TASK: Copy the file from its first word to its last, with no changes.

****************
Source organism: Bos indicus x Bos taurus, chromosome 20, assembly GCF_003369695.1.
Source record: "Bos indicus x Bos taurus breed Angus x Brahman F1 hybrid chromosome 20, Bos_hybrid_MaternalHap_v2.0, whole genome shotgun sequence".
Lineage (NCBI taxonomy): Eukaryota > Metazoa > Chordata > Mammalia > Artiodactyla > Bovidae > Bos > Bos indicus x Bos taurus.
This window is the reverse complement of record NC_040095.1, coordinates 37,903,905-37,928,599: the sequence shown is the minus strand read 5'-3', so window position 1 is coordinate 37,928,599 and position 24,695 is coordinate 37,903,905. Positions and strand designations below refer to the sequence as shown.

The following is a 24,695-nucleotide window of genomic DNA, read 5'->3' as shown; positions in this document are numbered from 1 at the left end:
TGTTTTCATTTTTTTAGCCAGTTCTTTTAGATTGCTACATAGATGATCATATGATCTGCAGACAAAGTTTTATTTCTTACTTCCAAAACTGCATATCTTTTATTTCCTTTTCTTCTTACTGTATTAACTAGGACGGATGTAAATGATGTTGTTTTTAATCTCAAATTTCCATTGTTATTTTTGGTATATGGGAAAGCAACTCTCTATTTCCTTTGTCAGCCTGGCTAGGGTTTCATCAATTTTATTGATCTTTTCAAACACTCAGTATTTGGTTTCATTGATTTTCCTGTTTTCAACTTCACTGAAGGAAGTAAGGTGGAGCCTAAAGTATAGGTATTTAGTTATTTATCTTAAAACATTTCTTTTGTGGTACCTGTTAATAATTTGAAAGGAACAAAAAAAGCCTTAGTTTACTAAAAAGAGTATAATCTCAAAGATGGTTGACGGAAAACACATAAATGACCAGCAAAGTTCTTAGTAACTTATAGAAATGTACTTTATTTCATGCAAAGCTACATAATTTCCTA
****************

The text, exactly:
Source organism: Bos indicus x Bos taurus, chromosome 20, assembly GCF_003369695.1.
Source record: "Bos indicus x Bos taurus breed Angus x Brahman F1 hybrid chromosome 20, Bos_hybrid_MaternalHap_v2.0, whole genome shotgun sequence".
Lineage (NCBI taxonomy): Eukaryota > Metazoa > Chordata > Mammalia > Artiodactyla > Bovidae > Bos > Bos indicus x Bos taurus.
This window is the reverse complement of record NC_040095.1, coordinates 37,903,905-37,928,599: the sequence shown is the minus strand read 5'-3', so window position 1 is coordinate 37,928,599 and position 24,695 is coordinate 37,903,905. Positions and strand designations below refer to the sequence as shown.

The following is a 24,695-nucleotide window of genomic DNA, read 5'->3' as shown; positions in this document are numbered from 1 at the left end:
TGTTTTCATTTTTTTAGCCAGTTCTTTTAGATTGCTACATAGATGATCATATGATCTGCAGACAAAGTTTTATTTCTTACTTCCAAAACTGCATATCTTTTATTTCCTTTTCTTCTTACTGTATTAACTAGGACGGATGTAAATGATGTTGTTTTTAATCTCAAATTTCCATTGTTATTTTTGGTATATGGGAAAGCAACTCTCTATTTCCTTTGTCAGCCTGGCTAGGGTTTCATCAATTTTATTGATCTTTTCAAACACTCAGTATTTGGTTTCATTGATTTTCCTGTTTTCAACTTCACTGAAGGAAGTAAGGTGGAGCCTAAAGTATAGGTATTTAGTTATTTATCTTAAAACATTTCTTTTGTGGTACCTGTTAATAATTTGAAAGGAACAAAAAAAGCCTTAGTTTACTAAAAAGAGTATAATCTCAAAGATGGTTGACGGAAAACACATAAATGACCAGCAAAGTTCTTAGTAACTTATAGAAATGTACTTTATTTCATGCAAAGCTACATAATTTCCTA